11 Aug 2014

Ex-Hurricane Bertha: the view from space

As predicted, the remnants of Hurricane Bertha hit the UK on Sunday, bringing an abrupt end to the warmth and sunshine that we’ve become used to this summer.

The leftovers of the storm were engaged by the jet stream over the Atlantic Ocean, spawning an unseasonably deep area of low pressure that brought a taste of autumn in August.

Much of England and Wales bore the brunt of the bad weather on Sunday, with Scotland and Northern Ireland and northern England continuing to be affected on Monday. 


Whilst the precise path that the low pressure system would take was still uncertain right up until it almost arrived, sufficient notice had been given days in advance, warning of the possible impacts.

Ex-Hurricane Bertha from Space

The remnants of Hurricane Bertha were engaged by the jet stream just to the south west of the UK, forming a developing area of low pressure.

If you look closely at the animation below (courtesy of EUMETSAT), you can see how the low pressure develops quickly from a band of cloud, to a large spiral, as the air spins around the centre of the low pressure system.



Ex-Hurricane Bertha in numbers

On Sunday, England and Wales experienced the greatest amount of rainfall and the strongest winds gusts.

In just six hours, between 10am and 4pm on Sunday, the following amounts of rain were recorded;

Logan Botanic Garden, Wigtownshire – 57.4mm

Normanby Hall, North Lincolnshire – 38.4mm

Leconfield, East Yorkshire – 29.4mm

Top winds gusts during Sunday daytime were;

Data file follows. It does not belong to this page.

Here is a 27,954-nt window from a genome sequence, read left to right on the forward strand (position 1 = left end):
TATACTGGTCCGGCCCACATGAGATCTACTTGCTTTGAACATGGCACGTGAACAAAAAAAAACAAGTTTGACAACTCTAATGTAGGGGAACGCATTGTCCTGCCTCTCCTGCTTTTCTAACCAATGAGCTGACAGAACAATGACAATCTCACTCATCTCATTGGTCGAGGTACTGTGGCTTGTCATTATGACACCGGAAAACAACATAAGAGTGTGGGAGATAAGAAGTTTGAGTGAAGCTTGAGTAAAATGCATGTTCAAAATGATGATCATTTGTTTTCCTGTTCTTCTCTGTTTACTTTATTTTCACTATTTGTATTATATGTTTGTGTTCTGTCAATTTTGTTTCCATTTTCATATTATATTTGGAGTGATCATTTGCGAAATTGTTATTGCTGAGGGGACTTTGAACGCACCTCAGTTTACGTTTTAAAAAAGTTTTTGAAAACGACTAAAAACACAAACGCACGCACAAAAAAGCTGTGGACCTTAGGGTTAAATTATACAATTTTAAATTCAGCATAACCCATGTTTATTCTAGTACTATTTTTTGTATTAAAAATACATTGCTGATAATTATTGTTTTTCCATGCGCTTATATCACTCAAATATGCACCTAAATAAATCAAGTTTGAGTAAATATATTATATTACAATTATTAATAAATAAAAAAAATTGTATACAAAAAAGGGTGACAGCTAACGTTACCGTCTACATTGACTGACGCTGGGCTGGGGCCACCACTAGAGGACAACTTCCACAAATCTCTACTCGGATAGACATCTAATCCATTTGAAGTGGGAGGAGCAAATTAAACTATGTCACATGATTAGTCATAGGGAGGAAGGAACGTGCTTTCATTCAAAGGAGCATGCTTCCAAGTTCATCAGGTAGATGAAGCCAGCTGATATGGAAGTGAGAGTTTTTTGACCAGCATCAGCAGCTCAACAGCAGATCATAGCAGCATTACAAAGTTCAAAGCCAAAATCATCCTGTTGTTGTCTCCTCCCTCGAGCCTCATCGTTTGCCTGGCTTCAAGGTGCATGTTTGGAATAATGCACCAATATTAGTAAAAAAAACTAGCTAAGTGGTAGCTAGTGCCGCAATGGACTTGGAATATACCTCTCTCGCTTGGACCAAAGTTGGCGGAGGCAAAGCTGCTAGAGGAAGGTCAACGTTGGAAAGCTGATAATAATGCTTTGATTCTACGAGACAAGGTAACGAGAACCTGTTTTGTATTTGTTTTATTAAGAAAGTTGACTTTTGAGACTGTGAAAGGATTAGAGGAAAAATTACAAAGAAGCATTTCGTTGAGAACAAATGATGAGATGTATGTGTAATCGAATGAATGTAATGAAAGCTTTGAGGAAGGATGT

Needles, Isle of Wight – 64mph

Capel Curig, Gywnedd – 56mph

Isle of Protland, Dorset – 55mph

Overnight, the focus of the heavy rain and strong winds switched to Scotland, with Lossiemouth, Moray having 88.4mm of rain in 12 hours, with a gust of wind reaching 61mph.

Squall line

Another feature of yesterday’s deep area of low pressure was a squall line – a narrow, very intense band of heavy rain, thunder, lightning and gusty winds.

A squally line passed over eastern parts of England on Sunday afternoon and is believed to have caused a tornado in Hull that blew a tree on to a house.

The radar image below from MeteoGroup shows the squall line, depicted by the band of dark blue and white, indicating very intense downpours of rain.


It passed through London at around 2.30pm and can be seen in the video below (courtesy of Digital Urban), lasting 20 minutes before the sunshine returned.

As it moved through west London, I managed to capture a lightning strike.

Warnings still in place

Although the worst is over for many of us, the deep area of low pressure will sit just to the north of Scotland for the next 48 hours.

A weather warning is in place for Scotland for the rest of today, with further heavy downpours of rain expected, as well as strong gusts of wind – both of which will have the potential to cause some localised disruption.

For the rest of us, it’ll be quite gusty for the next day or so, with a mixture of sunshine and heavy showers. However, the weather will quieten down later this week, as a ridge of high pressure builds in from the west.

Don’t forget, you can get the latest forecast on the Channel 4 Weather website. I’ll also be posting regular updates on Twitter – @liamdutton

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